The American Civil Liberties Union has launched a drive to persuade education officials in 18 states to reject federal government-affiliated abstinence-only programs.

The ACLU, citing data from a December 2004 report by Rep. Henry Waxman, D-Calif., claims the programs discriminate against homosexuals, contain too much religious connotation and spread false information, the Washington Times reported.

The civil rights organization began its campaign as Maine officials announced they would reject federal abstinence-only funding, becoming the third state to do so. Officials said the federal rules contravene state policy.

Maine officials said the state would refuse grant money offered through a 1996 federal welfare reform law because it could only be used to fund abstinence-only education and not “comprehensive” sex education.

“This money is more harmful than it is good,” Dr. Dora Anne Mills, director of Maine’s Bureau of Health, told the Portland Press Herald. “You can’t talk about comprehensive reproductive information.”

Mills said the state refused $165,000 in Title V abstinence grants in fiscal year 2005 and would not take another $161,000 that becomes available when the government’s next fiscal year begins Oct. 1.

“Today’s action should be a wake-up call for many states,” said Louise Melling, head of the ACLU’s Reproductive Freedom Project. “State officials need to ensure the health and safety of students by taking responsibility for the curricula taught in their classrooms.”

Pennsylvania and California are the other two states that have rejected the funds, the Times reported.

“For too long the federal government has funded abstinence-only-until-marriage curricula that are based on ideology and religion rather than science,” Jennifer McAllister-Nevins, state strategies attorney for the ACLU Reproductive Freedom Project and Not In My State campaign coordinator, said.

“Studies show that the overwhelming majority of parents want their children to get all the information they need to protect themselves from unintended pregnancy and STDs [sexually transmitted diseases],” she added. “If the federal government continues to censor life-saving information, then it is up to the states to say enough is enough.”

The ACLU’s campaign is focusing on Alaska, Arkansas, California, Connecticut, Delaware, Georgia, Illinois, Kansas, Massachusetts, Michigan, Minnesota, Missouri, Nebraska, New York, Pennsylvania, Rhode Island, Tennessee and Wyoming, the Times reported.

The organization says most abstinence-only programs do not reduce the incident of teenage sex before marriage, noting such programs may instead deter teens from using contraceptives and getting checked for STDs. Alternately, the ACLU says abstinence-only education coupled with instruction on contraceptive use “helps teens delay sex and increases condom use among sexually active teens.”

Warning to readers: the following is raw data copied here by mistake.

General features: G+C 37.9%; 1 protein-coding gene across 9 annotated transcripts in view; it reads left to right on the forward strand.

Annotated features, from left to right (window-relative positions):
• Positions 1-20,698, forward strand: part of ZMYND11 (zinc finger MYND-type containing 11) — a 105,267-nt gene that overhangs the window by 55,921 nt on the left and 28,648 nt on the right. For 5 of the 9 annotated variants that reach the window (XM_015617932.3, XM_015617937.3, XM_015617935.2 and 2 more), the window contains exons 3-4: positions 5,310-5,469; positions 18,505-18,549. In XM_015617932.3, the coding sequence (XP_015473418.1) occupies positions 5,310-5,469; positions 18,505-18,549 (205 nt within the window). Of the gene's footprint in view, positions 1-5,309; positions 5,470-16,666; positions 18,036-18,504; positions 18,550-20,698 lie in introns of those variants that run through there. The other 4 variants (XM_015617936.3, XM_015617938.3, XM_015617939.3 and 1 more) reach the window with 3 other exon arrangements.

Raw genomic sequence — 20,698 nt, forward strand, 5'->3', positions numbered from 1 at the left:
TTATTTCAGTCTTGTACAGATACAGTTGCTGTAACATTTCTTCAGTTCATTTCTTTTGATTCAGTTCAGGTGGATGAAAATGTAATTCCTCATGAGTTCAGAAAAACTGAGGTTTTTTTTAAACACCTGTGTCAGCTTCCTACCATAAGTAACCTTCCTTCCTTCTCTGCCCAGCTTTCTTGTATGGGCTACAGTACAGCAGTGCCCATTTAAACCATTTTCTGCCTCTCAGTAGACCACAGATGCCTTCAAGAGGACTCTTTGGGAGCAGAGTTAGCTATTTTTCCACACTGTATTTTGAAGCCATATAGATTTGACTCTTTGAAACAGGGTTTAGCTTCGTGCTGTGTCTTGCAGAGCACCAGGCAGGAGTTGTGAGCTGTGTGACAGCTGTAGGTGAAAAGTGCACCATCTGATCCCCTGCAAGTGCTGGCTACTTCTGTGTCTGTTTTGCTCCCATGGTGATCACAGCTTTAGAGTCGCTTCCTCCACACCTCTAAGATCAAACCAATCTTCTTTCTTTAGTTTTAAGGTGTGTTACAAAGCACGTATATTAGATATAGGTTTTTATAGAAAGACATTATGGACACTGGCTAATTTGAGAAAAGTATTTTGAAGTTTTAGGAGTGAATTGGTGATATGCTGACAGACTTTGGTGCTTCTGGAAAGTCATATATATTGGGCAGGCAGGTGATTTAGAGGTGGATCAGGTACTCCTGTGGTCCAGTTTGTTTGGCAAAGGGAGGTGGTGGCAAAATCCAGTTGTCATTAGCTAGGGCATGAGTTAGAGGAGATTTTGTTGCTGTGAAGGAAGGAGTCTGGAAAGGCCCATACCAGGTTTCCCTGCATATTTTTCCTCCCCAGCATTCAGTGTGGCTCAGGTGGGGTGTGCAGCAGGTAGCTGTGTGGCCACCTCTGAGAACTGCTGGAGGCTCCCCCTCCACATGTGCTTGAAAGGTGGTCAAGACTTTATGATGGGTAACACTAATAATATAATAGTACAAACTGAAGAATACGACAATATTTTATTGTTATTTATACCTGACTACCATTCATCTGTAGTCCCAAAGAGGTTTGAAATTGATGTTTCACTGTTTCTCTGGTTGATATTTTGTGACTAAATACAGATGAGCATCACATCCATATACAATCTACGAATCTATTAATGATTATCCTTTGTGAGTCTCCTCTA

James Wagoner, president of Advocates for Youth, said new government statistics showed nearly one-in-four teen virgins have had oral sex. “From a public health perspective, these data cause concern because young people may contract many of the same STDs from oral sex that they can get during vaginal intercourse,” he said.

He also blames the high rate of oral sex among teens on abstinence-only programs that forbid any discussion of contraceptive use.

“We need honest, accurate sex education,” said Wagoner, a former executive vice president of the National Abortion and Reproductive Rights Action League and chief of staff to Sen. Howard M. Metzenbaum, D-Ohio. “We also need an open and frank discussion about the disconnect that seems to be occurring in our culture between intimate sexual behavior, like oral sex, and emotional connection in a relationship. But if all we do is keep promoting a failed abstinence-only ideology, we’ll never be able to get to where we want – a place where youth are safe and healthy.”

But, the Times reported, abstinence-only supporters say comprehensive sex education advocates are the ones largely responsible for pushing the teen oral sex rate to more than 50 percent. And, they maintain, abstinence is the only 100-percent effective way to prevent unwanted pregnancies and STDs.

“When it comes to drug abuse, underage drinking and smoking, recent years have seen the arrival of much-needed media campaigns and school programs designed to let kids know flat out: Do not engage. Of course, we still have much to do to curb the use of illicit drugs, but at least most adults are committed to telling kids the behavior is unacceptable,” writes Rebecca Hagelin, former vice president of communications for WorldNetDaily and currently a vice president at the Heritage Foundation. “So why should this rule not apply when it comes to teen sex?”

A study released in mid-June by Heritage showed that individuals taking an abstinence pledge were 25 percent less likely to have a sexually-transmitted disease as a young adult and were less likely to have children out of wedlock.

President Bush is an avid supporter of the programs and proposed spending $270 million on them in 2005, although Congress reduced that amount to about $168 million, the Washington Post reported.

In five years the government has spent about $1 billion on abstinence-only education.

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ACLU fights abstinence program

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